REFLECTION Seminar - Lecture Session

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Seminar – Lecture Session
“ Quantity and Quality Assurance in Education and
Global Trends in Service Excellence

One of the thoughts I gained during the Seminar – Lecture Session is the vital task of education sector to the achievement of national development goals as embraced in the country’s development plan.

Acquiring knowledge through education has become an essential element for nations to prosper and compete. The utmost importance is laid on quality and lifelong learning, from early childhood development to tertiary learning. The ultimate capacity of every Filipino young person to actively participate in national development and improve his quality of living can only be achieved by enhancing their knowledge and skills that will  lead them to have  a more meaningful and productive lives.

In the Philippines, the general objective and goals of education have been cited in the National Constitution section 3(2), Article XIV of the Constitution. These goals have been transformed into educational policies which formed the legal bases in (elementary and secondary) education framework.

Education for All (EFA) policy holds true to every Filipino who has the right to a quality and accessible education. It is the fundamental investment in the aspiration of wiping out the endless cycle of poverty and moral perversion in the country.

A good outcome of education is composed of both quantity and quality of educational capital. The quantity of educational capital can be measured by the number of graduates. On the other hand, the quality of education is considerably hard to measure accurately.

What does quality education really mean? According to Adams, (1993) the terms efficiency, effectiveness, equity and quality have often been used synonymously. Severalconsensus existaround the basic dimensions of quality education.

One of the attributes is the outcomes that encompass knowledge, skills and attitudes, and are linked to national goals for education and positive participation in society. Conceptually, the quality of education is reflected in the performance of students and graduates.

But, unfortunately, as several studies on Philippine education have revealed that the expansion of educational opportunities is inversely matched by a deteriorating quality of education in the country.

As emphasized by our speaker that there are many factors that have caused dwindling in the quality of education which seem to be embedded in the political, cultural, social and economic context. The same issues were raised during our group discussions.

Nevertheless, practical definition of quality is significant when it must be open to change and evolution based on information, changing contexts, and new understandings of the nature of education’s challenges. New research — ranging from multinational research to action research at the classroom level— contributes to this redefinition.

It is already a good emerging manifesto when K -12 curriculum has been implemented last June of this year 2012. Aside the fact that Philippines has one of the shortest basic education systems in Asia Pacific, enhancing the quality of basic education in the Philippines is also critical  and compels immediate action. It is viewed that 10 year basic education is insufficient.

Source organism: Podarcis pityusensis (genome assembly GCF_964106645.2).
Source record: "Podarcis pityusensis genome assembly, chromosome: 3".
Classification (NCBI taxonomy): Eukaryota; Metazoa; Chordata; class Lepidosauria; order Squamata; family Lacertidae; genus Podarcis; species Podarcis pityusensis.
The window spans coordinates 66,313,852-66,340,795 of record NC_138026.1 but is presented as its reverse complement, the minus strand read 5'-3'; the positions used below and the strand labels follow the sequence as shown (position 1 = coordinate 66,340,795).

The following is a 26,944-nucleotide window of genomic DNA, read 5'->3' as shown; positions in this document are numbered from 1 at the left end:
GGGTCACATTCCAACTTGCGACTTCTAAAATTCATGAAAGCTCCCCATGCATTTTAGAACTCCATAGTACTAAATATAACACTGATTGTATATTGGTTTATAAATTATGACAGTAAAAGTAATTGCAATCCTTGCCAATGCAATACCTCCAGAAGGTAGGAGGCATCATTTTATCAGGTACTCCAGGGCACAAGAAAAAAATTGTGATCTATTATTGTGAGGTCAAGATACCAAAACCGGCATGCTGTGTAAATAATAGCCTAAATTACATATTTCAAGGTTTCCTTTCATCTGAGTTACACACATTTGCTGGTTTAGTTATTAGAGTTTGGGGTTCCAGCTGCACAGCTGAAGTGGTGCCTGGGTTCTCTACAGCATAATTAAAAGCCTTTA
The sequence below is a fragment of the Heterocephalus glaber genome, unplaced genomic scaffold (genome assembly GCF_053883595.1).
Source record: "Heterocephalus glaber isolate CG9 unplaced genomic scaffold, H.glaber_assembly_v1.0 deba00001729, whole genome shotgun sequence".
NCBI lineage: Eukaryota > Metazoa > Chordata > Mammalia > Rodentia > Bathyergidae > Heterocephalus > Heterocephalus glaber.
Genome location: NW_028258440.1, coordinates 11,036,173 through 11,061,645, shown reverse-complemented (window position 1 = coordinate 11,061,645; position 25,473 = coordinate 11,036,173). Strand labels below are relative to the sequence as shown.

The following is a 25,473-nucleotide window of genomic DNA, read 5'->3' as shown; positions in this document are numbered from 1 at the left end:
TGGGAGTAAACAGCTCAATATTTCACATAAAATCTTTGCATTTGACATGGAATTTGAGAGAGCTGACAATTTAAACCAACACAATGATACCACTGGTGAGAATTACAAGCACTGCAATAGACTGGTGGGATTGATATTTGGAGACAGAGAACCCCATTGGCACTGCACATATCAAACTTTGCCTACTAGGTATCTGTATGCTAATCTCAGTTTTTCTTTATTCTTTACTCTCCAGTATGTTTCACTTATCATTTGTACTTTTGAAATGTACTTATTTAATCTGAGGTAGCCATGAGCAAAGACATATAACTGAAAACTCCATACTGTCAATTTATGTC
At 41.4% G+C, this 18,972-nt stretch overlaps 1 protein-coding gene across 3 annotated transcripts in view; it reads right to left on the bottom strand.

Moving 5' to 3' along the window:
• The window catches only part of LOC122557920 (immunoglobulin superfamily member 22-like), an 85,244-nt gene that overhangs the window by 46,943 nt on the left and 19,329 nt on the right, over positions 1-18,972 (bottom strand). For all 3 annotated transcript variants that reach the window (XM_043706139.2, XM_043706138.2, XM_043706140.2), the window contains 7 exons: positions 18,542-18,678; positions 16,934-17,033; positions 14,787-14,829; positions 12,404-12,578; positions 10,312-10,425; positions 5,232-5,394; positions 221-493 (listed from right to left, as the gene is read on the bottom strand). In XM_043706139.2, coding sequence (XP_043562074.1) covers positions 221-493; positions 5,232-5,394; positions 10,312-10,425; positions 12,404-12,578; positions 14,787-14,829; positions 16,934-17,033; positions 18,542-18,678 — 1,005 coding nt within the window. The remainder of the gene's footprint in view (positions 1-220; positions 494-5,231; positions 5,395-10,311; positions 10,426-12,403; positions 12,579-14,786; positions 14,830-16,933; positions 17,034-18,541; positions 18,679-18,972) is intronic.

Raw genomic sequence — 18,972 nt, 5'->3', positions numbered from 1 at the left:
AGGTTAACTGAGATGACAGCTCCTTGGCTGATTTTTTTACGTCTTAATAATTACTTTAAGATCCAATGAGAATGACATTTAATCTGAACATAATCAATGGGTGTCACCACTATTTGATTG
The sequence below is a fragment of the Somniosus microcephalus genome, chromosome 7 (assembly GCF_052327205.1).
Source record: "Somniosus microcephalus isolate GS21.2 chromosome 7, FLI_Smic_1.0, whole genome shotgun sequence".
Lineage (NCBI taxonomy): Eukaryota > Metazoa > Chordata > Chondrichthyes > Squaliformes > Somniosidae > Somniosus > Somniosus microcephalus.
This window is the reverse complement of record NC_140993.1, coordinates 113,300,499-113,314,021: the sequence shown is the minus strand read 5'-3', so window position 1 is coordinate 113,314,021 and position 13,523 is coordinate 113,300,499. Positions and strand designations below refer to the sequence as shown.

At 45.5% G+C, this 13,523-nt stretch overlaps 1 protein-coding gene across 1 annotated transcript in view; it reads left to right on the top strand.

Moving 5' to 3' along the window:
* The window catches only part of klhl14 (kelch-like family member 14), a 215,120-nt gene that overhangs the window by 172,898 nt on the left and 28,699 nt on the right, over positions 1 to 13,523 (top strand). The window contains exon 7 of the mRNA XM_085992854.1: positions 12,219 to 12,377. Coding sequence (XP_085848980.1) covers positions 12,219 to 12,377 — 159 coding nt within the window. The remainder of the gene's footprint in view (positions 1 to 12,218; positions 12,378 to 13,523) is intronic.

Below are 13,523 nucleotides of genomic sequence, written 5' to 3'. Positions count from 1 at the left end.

Every graduate of the Enhanced K to 12 Basic Education program is an empowered individual who has learned, through a program that is rooted on sound educational principles and geared towards excellence, the foundations for learning throughout life, the competence to engage in work and be productive, the ability to coexist in fruitful harmony with local and global communities, the capability to engage in autonomous critical thinking, and the capacity to transform others and one’s self.

( Quoted from the speech of Pres. Benigno Aquino III ).

What I have come to realize in this seminar, is that despite of the negative feedbacks about K-12 implementation, this educational reform program is the best solution to attain accessible and quality education for global competitiveness.

K to 12 will facilitate an accelerated economic growth and strengthen mutual recognition of Filipino graduates and professionals in other countries. A better educated society provides a sound foundation for long-term socio-economic development.

Parents will not pay for 2 years of basic education that will give them an employable child. In effect, parents are actually saving 2 years of expenses. 

Bringing together all the challenges in on-going educational reforms, changing 

environment, content, process, and outcomes — is a difficult task, especially to teachers who are the front liners in the real arena of education. It requires knowledge, resources, commitment and willingness to change. 

But, these efforts must continue and expand if children’s right to quality education is to be ensured and fulfilled.

In conclusion, the seminar-lecture session was very relevant, comprehensive and reflective. It has call forth my thoughts about the urgent need of educational reforms to ascertain good future of our learners as they geared towards self-fulfillment and societal development.

Submitted: April 06, 2014

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